3

I found in the manual short explanations for the abbreviations. But I have no idea about what their values stand for (how large is good, how large is bad).

How do I know if the IO is too busy and what makes the load too heavy?

htop

snapshot of top

closed as too broad by Thomas Dickey, Stephen Harris, Jeff Schaller, Anthon, G-Man Aug 25 '16 at 4:35

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4

There is no fixed value because it depends on the computer's specifications as well as the programs that are running on it.

What your snap shot tells us is that your machine is mostly loaded on CPU processing and not I/O bound.

I personally prefer the regular top to get a global view of the machine. Its wa (wait %) indicator in the header is a good way to see how I/O bound the machine really is.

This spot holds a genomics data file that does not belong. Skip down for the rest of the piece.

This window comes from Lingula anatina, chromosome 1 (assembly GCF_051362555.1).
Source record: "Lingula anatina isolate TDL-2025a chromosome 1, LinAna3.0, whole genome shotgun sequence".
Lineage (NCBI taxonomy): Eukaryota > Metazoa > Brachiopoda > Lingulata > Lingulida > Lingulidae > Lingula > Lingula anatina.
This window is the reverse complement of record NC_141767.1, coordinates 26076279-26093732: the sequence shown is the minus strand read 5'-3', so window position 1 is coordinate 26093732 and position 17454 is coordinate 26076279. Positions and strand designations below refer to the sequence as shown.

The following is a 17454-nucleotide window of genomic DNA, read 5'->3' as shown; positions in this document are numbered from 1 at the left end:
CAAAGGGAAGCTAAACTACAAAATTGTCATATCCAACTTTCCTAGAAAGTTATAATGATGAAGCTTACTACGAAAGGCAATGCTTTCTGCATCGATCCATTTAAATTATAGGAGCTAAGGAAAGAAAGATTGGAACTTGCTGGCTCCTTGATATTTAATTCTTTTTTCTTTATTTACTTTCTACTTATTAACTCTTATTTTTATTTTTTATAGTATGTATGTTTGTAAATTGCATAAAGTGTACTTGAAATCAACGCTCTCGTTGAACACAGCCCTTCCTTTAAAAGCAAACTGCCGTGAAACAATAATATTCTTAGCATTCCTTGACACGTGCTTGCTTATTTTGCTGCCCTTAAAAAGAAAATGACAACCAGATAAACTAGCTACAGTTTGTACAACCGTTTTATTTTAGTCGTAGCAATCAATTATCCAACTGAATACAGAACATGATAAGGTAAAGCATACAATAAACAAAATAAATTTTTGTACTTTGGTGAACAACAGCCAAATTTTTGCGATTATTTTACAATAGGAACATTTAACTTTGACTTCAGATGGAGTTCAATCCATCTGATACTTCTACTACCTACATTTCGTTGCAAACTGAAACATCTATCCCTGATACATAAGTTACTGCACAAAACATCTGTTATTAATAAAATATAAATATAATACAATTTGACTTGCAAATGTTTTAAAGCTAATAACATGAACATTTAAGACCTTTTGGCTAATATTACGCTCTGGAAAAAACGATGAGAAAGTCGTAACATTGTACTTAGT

A production server's load should normally be kept under 2 * number_of_cores to ensure it remains reasonably responsive. Obviously, most tasks will be processed faster if the load is below the number of cores.

  • @JuliePeletier hi, I attached the snapshot of top but didn't find wa in the header. Concerning 2 * number_of_core do you refer to the load averages of CPU? – Lee Aug 25 '16 at 0:35
  • wa is just below stopped and is at 0.0%. This machine is not loaded at all with 19% idle and no I/O wait. I'm even wondering why you'd worry about performance in such a situation. – Julie Pelletier Aug 25 '16 at 3:53
  • I saw wa, on the row of CPU, but it's related to disk IO? The pictures are just for demonstration purpose. – Lee Aug 25 '16 at 4:44
  • Then I agree that this question becomes off-topic as unreproduceable and too broad. wa refers to I/O wait by the way. – Julie Pelletier Aug 25 '16 at 5:00

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